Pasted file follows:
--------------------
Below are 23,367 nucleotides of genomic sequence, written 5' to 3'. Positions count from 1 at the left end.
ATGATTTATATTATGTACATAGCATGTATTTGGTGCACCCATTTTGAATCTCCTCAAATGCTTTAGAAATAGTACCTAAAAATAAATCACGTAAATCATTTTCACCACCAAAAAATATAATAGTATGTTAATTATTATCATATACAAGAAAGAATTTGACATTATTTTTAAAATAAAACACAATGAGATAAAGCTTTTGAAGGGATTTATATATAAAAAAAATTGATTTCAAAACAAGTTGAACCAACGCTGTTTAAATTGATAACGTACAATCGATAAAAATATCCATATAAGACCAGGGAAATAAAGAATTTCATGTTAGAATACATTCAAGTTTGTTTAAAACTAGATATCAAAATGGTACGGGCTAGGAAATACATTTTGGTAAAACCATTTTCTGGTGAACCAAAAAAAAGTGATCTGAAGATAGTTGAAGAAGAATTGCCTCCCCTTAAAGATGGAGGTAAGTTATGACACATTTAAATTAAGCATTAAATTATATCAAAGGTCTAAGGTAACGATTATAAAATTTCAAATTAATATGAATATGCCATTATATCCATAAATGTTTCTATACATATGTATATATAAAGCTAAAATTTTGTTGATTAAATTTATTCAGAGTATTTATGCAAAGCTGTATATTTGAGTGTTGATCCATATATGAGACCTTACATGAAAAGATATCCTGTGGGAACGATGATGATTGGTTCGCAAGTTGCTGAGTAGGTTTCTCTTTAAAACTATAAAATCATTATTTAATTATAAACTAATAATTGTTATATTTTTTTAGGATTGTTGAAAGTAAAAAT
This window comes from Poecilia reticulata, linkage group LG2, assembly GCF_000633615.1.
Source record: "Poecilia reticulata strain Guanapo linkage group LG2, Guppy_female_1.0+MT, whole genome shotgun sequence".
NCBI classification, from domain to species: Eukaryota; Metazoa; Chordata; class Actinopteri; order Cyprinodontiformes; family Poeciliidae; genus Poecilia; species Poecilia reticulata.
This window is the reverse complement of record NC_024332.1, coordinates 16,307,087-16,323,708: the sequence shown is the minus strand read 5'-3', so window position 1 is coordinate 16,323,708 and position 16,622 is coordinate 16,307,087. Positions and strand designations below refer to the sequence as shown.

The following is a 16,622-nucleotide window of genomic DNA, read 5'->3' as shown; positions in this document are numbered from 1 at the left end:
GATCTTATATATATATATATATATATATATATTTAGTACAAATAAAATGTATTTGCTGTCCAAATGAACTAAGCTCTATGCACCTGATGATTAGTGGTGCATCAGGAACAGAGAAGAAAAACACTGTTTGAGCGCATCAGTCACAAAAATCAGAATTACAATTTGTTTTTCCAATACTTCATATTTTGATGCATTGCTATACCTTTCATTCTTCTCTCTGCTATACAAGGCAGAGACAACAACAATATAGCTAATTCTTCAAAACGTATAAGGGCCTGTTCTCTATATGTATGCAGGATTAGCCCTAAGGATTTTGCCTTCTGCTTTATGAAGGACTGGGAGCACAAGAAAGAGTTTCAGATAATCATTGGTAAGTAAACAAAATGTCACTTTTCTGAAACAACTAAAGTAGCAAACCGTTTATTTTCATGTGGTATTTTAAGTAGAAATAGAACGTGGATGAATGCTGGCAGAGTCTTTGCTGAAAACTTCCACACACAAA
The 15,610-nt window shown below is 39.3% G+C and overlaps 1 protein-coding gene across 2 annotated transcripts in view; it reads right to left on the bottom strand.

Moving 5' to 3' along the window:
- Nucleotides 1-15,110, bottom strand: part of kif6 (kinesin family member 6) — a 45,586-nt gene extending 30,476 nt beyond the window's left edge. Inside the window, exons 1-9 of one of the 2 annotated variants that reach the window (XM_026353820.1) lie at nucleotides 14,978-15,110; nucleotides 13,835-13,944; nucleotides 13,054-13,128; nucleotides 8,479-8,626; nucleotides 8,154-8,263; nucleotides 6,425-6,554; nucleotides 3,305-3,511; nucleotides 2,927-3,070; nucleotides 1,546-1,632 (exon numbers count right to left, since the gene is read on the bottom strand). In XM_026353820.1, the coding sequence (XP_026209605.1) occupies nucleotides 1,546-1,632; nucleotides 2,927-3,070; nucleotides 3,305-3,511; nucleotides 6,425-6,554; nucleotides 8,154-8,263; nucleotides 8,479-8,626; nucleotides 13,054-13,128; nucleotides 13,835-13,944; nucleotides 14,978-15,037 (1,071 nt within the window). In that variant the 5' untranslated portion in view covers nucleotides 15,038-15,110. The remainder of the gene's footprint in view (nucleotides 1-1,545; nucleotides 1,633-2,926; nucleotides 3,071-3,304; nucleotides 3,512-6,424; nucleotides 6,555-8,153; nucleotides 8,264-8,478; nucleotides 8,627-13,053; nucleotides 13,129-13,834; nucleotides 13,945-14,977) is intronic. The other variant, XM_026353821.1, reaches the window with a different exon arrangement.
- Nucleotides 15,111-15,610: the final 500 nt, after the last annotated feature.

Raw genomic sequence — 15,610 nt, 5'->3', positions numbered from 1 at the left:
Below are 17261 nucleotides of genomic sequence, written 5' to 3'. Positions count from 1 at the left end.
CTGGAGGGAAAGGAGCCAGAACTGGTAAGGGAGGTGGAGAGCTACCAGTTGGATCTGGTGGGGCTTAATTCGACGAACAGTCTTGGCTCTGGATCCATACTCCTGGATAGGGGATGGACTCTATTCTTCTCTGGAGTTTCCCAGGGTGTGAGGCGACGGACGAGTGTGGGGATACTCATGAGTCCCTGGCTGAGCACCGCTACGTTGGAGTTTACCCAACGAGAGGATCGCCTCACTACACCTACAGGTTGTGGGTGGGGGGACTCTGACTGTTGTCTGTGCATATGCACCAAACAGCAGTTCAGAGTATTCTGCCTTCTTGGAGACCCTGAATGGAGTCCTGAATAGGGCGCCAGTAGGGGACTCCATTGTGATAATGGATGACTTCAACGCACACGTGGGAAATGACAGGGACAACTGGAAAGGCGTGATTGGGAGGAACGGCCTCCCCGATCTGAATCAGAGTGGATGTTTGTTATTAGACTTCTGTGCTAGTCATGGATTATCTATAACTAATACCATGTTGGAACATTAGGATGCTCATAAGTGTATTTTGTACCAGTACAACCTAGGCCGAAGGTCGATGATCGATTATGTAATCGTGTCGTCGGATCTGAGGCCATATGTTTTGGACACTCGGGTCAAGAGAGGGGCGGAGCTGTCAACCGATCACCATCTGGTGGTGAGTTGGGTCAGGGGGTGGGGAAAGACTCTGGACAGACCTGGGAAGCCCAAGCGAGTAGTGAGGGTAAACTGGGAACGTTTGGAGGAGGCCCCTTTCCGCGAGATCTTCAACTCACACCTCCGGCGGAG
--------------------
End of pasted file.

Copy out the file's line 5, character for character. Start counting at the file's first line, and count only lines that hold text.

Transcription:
NCBI classification, from domain to species: Eukaryota; Metazoa; Chordata; class Actinopteri; order Cyprinodontiformes; family Poeciliidae; genus Poecilia; species Poecilia reticulata.